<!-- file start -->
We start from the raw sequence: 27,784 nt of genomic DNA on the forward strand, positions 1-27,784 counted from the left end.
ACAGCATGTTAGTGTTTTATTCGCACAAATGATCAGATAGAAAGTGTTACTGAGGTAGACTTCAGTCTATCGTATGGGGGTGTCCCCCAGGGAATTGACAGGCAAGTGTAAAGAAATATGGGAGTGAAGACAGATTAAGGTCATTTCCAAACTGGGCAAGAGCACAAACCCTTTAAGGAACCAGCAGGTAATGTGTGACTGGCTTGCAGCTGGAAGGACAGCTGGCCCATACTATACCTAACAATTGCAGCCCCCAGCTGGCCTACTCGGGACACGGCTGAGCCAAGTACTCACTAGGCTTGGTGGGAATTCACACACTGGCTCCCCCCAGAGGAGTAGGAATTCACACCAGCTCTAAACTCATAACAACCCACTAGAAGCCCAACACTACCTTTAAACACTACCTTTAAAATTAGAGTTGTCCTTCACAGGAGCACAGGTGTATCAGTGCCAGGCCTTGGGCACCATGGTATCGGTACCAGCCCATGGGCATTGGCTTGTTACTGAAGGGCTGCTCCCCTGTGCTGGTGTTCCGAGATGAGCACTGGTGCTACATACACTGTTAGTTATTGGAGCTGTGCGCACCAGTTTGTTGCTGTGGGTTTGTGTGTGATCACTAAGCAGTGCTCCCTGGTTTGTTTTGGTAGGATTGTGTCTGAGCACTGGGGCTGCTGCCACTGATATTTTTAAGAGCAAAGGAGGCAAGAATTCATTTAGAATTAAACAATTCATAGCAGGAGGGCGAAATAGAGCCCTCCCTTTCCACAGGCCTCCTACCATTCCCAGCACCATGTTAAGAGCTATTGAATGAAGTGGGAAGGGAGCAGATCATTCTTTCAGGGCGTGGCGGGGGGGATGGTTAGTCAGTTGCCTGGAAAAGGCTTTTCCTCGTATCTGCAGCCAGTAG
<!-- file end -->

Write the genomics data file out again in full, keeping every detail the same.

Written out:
We start from the raw sequence: 27,784 nt of genomic DNA on the forward strand, positions 1-27,784 counted from the left end.
ACAGCATGTTAGTGTTTTATTCGCACAAATGATCAGATAGAAAGTGTTACTGAGGTAGACTTCAGTCTATCGTATGGGGGTGTCCCCCAGGGAATTGACAGGCAAGTGTAAAGAAATATGGGAGTGAAGACAGATTAAGGTCATTTCCAAACTGGGCAAGAGCACAAACCCTTTAAGGAACCAGCAGGTAATGTGTGACTGGCTTGCAGCTGGAAGGACAGCTGGCCCATACTATACCTAACAATTGCAGCCCCCAGCTGGCCTACTCGGGACACGGCTGAGCCAAGTACTCACTAGGCTTGGTGGGAATTCACACACTGGCTCCCCCCAGAGGAGTAGGAATTCACACCAGCTCTAAACTCATAACAACCCACTAGAAGCCCAACACTACCTTTAAACACTACCTTTAAAATTAGAGTTGTCCTTCACAGGAGCACAGGTGTATCAGTGCCAGGCCTTGGGCACCATGGTATCGGTACCAGCCCATGGGCATTGGCTTGTTACTGAAGGGCTGCTCCCCTGTGCTGGTGTTCCGAGATGAGCACTGGTGCTACATACACTGTTAGTTATTGGAGCTGTGCGCACCAGTTTGTTGCTGTGGGTTTGTGTGTGATCACTAAGCAGTGCTCCCTGGTTTGTTTTGGTAGGATTGTGTCTGAGCACTGGGGCTGCTGCCACTGATATTTTTAAGAGCAAAGGAGGCAAGAATTCATTTAGAATTAAACAATTCATAGCAGGAGGGCGAAATAGAGCCCTCCCTTTCCACAGGCCTCCTACCATTCCCAGCACCATGTTAAGAGCTATTGAATGAAGTGGGAAGGGAGCAGATCATTCTTTCAGGGCGTGGCGGGGGGGATGGTTAGTCAGTTGCCTGGAAAAGGCTTTTCCTCGTATCTGCAGCCAGTAG